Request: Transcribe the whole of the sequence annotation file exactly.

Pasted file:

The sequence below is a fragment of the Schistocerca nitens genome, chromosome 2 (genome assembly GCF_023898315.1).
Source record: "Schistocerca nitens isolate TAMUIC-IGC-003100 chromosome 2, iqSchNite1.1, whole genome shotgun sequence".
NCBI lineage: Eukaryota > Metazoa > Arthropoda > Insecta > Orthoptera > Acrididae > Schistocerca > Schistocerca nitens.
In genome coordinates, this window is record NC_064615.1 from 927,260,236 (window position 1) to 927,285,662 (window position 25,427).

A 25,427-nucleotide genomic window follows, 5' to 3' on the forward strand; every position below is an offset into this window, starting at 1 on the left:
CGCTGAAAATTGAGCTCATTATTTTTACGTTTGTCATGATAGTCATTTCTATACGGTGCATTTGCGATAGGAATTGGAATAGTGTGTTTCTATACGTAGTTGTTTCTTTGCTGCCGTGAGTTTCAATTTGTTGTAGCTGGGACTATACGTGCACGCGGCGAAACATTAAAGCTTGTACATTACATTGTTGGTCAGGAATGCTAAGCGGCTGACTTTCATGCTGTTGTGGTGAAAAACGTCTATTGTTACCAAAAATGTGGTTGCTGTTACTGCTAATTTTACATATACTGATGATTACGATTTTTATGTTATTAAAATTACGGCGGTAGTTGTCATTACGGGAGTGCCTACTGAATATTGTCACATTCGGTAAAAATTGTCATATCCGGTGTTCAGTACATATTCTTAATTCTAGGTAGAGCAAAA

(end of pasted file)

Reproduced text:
The sequence below is a fragment of the Schistocerca nitens genome, chromosome 2 (genome assembly GCF_023898315.1).
Source record: "Schistocerca nitens isolate TAMUIC-IGC-003100 chromosome 2, iqSchNite1.1, whole genome shotgun sequence".
NCBI lineage: Eukaryota > Metazoa > Arthropoda > Insecta > Orthoptera > Acrididae > Schistocerca > Schistocerca nitens.
In genome coordinates, this window is record NC_064615.1 from 927,260,236 (window position 1) to 927,285,662 (window position 25,427).

A 25,427-nucleotide genomic window follows, 5' to 3' on the forward strand; every position below is an offset into this window, starting at 1 on the left:
CGCTGAAAATTGAGCTCATTATTTTTACGTTTGTCATGATAGTCATTTCTATACGGTGCATTTGCGATAGGAATTGGAATAGTGTGTTTCTATACGTAGTTGTTTCTTTGCTGCCGTGAGTTTCAATTTGTTGTAGCTGGGACTATACGTGCACGCGGCGAAACATTAAAGCTTGTACATTACATTGTTGGTCAGGAATGCTAAGCGGCTGACTTTCATGCTGTTGTGGTGAAAAACGTCTATTGTTACCAAAAATGTGGTTGCTGTTACTGCTAATTTTACATATACTGATGATTACGATTTTTATGTTATTAAAATTACGGCGGTAGTTGTCATTACGGGAGTGCCTACTGAATATTGTCACATTCGGTAAAAATTGTCATATCCGGTGTTCAGTACATATTCTTAATTCTAGGTAGAGCAAAA